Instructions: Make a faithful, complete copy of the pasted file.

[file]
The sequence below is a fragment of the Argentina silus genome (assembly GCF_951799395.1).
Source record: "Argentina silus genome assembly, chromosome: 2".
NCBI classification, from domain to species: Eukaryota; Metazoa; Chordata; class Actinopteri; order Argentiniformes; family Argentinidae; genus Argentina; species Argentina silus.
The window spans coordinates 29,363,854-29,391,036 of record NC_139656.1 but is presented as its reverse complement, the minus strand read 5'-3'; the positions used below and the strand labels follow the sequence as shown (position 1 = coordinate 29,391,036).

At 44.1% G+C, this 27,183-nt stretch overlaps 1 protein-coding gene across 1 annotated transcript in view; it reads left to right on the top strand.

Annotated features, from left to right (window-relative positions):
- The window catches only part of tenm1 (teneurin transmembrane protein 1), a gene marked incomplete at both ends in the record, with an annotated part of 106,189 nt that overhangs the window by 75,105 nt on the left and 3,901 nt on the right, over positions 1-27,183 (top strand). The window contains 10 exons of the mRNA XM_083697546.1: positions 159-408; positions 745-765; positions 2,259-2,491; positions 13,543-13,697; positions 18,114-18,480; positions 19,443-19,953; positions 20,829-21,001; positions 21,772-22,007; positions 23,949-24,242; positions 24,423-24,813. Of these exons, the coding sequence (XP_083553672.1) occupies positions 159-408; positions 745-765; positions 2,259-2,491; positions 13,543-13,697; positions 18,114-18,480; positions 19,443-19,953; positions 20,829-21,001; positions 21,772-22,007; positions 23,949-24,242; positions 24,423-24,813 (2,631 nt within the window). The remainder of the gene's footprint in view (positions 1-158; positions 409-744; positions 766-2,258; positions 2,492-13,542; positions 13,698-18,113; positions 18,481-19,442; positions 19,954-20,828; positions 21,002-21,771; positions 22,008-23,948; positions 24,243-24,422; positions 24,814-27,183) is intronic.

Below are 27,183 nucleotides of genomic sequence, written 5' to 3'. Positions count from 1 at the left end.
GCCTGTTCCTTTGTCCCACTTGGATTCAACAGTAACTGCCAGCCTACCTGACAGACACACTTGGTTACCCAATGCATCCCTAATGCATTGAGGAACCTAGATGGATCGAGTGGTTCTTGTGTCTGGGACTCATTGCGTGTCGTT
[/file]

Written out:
The sequence below is a fragment of the Argentina silus genome (assembly GCF_951799395.1).
Source record: "Argentina silus genome assembly, chromosome: 2".
NCBI classification, from domain to species: Eukaryota; Metazoa; Chordata; class Actinopteri; order Argentiniformes; family Argentinidae; genus Argentina; species Argentina silus.
The window spans coordinates 29,363,854-29,391,036 of record NC_139656.1 but is presented as its reverse complement, the minus strand read 5'-3'; the positions used below and the strand labels follow the sequence as shown (position 1 = coordinate 29,391,036).

At 44.1% G+C, this 27,183-nt stretch overlaps 1 protein-coding gene across 1 annotated transcript in view; it reads left to right on the top strand.

Annotated features, from left to right (window-relative positions):
- The window catches only part of tenm1 (teneurin transmembrane protein 1), a gene marked incomplete at both ends in the record, with an annotated part of 106,189 nt that overhangs the window by 75,105 nt on the left and 3,901 nt on the right, over positions 1-27,183 (top strand). The window contains 10 exons of the mRNA XM_083697546.1: positions 159-408; positions 745-765; positions 2,259-2,491; positions 13,543-13,697; positions 18,114-18,480; positions 19,443-19,953; positions 20,829-21,001; positions 21,772-22,007; positions 23,949-24,242; positions 24,423-24,813. Of these exons, the coding sequence (XP_083553672.1) occupies positions 159-408; positions 745-765; positions 2,259-2,491; positions 13,543-13,697; positions 18,114-18,480; positions 19,443-19,953; positions 20,829-21,001; positions 21,772-22,007; positions 23,949-24,242; positions 24,423-24,813 (2,631 nt within the window). The remainder of the gene's footprint in view (positions 1-158; positions 409-744; positions 766-2,258; positions 2,492-13,542; positions 13,698-18,113; positions 18,481-19,442; positions 19,954-20,828; positions 21,002-21,771; positions 22,008-23,948; positions 24,243-24,422; positions 24,814-27,183) is intronic.

Below are 27,183 nucleotides of genomic sequence, written 5' to 3'. Positions count from 1 at the left end.
GCCTGTTCCTTTGTCCCACTTGGATTCAACAGTAACTGCCAGCCTACCTGACAGACACACTTGGTTACCCAATGCATCCCTAATGCATTGAGGAACCTAGATGGATCGAGTGGTTCTTGTGTCTGGGACTCATTGCGTGTCGTT